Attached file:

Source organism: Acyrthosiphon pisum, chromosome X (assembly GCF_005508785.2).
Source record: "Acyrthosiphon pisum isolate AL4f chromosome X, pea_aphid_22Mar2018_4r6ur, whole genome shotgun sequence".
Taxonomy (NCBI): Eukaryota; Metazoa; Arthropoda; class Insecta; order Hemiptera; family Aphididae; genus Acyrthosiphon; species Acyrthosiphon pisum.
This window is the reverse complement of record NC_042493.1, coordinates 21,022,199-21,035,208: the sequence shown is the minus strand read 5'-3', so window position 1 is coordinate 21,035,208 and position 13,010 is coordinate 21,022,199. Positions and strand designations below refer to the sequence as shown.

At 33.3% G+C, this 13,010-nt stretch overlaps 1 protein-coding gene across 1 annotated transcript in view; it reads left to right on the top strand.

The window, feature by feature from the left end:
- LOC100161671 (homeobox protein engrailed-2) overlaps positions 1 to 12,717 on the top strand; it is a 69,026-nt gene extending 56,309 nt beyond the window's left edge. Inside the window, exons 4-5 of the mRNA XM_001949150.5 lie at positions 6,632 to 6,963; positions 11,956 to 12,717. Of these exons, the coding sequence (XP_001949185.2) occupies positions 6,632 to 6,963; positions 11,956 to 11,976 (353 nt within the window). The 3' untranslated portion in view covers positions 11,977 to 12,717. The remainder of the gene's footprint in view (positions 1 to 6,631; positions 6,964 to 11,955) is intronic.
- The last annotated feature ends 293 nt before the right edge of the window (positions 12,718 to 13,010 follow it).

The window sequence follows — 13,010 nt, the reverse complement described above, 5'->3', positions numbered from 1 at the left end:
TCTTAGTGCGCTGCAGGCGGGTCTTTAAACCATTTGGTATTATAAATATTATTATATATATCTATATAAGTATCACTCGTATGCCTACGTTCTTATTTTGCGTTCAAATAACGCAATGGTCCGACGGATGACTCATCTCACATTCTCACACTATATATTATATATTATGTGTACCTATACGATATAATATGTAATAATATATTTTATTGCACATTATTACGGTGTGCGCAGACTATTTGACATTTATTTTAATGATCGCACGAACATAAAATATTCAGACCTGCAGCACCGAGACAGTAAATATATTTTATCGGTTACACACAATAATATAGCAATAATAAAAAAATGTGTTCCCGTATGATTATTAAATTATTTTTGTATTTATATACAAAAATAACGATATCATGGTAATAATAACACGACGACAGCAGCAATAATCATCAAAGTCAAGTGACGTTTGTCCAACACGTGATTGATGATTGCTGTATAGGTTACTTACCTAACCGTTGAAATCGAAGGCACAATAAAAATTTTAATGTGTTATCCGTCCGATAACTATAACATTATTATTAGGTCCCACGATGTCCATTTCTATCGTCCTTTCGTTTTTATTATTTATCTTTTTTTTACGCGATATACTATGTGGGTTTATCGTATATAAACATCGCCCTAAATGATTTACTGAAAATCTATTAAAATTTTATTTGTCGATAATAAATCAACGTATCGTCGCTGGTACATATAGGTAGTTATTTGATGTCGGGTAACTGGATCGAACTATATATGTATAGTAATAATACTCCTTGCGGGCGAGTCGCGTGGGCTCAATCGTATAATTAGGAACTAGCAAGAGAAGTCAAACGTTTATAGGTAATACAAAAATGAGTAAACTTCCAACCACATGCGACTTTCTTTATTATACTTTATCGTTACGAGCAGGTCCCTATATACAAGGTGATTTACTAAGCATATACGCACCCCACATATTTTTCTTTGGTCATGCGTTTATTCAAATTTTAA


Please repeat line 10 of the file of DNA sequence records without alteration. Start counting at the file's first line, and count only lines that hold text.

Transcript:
TCTTAGTGCGCTGCAGGCGGGTCTTTAAACCATTTGGTATTATAAATATTATTATATATATCTATATAAGTATCACTCGTATGCCTACGTTCTTATTTTGCGTTCAAATAACGCAATGGTCCGACGGATGACTCATCTCACATTCTCACACTATATATTATATATTATGTGTACCTATACGATATAATATGTAATAATATATTTTATTGCACATTATTACGGTGTGCGCAGACTATTTGACATTTATTTTAATGATCGCACGAACATAAAATATTCAGACCTGCAGCACCGAGACAGTAAATATATTTTATCGGTTACACACAATAATATAGCAATAATAAAAAAATGTGTTCCCGTATGATTATTAAATTATTTTTGTATTTATATACAAAAATAACGATATCATGGTAATAATAACACGACGACAGCAGCAATAATCATCAAAGTCAAGTGACGTTTGTCCAACACGTGATTGATGATTGCTGTATAGGTTACTTACCTAACCGTTGAAATCGAAGGCACAATAAAAATTTTAATGTGTTATCCGTCCGATAACTATAACATTATTATTAGGTCCCACGATGTCCATTTCTATCGTCCTTTCGTTTTTATTATTTATCTTTTTTTTACGCGATATACTATGTGGGTTTATCGTATATAAACATCGCCCTAAATGATTTACTGAAAATCTATTAAAATTTTATTTGTCGATAATAAATCAACGTATCGTCGCTGGTACATATAGGTAGTTATTTGATGTCGGGTAACTGGATCGAACTATATATGTATAGTAATAATACTCCTTGCGGGCGAGTCGCGTGGGCTCAATCGTATAATTAGGAACTAGCAAGAGAAGTCAAACGTTTATAGGTAATACAAAAATGAGTAAACTTCCAACCACATGCGACTTTCTTTATTATACTTTATCGTTACGAGCAGGTCCCTATATACAAGGTGATTTACTAAGCATATACGCACCCCACATATTTTTCTTTGGTCATGCGTTTATTCAAATTTTAA